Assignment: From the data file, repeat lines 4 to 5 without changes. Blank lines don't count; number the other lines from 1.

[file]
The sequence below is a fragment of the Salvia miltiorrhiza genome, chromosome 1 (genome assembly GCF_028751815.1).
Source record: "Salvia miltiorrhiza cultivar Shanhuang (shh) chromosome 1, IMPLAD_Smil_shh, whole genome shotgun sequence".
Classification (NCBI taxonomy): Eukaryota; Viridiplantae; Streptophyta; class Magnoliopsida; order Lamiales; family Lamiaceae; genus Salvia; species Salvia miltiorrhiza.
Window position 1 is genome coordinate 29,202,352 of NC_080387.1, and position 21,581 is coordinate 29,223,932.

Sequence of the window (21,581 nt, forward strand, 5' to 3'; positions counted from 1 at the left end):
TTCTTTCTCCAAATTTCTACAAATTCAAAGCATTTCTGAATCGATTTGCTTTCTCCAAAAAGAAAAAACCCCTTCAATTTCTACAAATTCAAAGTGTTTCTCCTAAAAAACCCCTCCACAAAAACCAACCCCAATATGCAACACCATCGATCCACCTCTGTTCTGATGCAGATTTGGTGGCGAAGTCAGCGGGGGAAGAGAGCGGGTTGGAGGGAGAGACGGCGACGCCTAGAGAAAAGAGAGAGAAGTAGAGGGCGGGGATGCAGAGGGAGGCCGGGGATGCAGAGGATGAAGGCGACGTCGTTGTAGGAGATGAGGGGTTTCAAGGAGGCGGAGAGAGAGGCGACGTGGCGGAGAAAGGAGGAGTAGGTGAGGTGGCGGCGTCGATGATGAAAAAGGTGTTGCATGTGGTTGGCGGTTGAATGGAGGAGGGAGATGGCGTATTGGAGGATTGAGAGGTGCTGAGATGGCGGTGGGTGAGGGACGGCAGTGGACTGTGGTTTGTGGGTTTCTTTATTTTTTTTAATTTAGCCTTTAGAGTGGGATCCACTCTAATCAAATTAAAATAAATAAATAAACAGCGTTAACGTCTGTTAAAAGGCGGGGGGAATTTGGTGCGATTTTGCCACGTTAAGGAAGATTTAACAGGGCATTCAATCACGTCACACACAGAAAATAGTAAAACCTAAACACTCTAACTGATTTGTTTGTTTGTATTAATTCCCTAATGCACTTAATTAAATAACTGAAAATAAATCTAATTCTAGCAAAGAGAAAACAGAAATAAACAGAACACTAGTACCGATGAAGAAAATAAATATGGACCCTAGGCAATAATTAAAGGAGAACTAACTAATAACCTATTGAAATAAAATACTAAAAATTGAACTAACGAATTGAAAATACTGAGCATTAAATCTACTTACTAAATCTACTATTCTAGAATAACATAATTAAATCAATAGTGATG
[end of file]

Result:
Window position 1 is genome coordinate 29,202,352 of NC_080387.1, and position 21,581 is coordinate 29,223,932.

Sequence of the window (21,581 nt, forward strand, 5' to 3'; positions counted from 1 at the left end):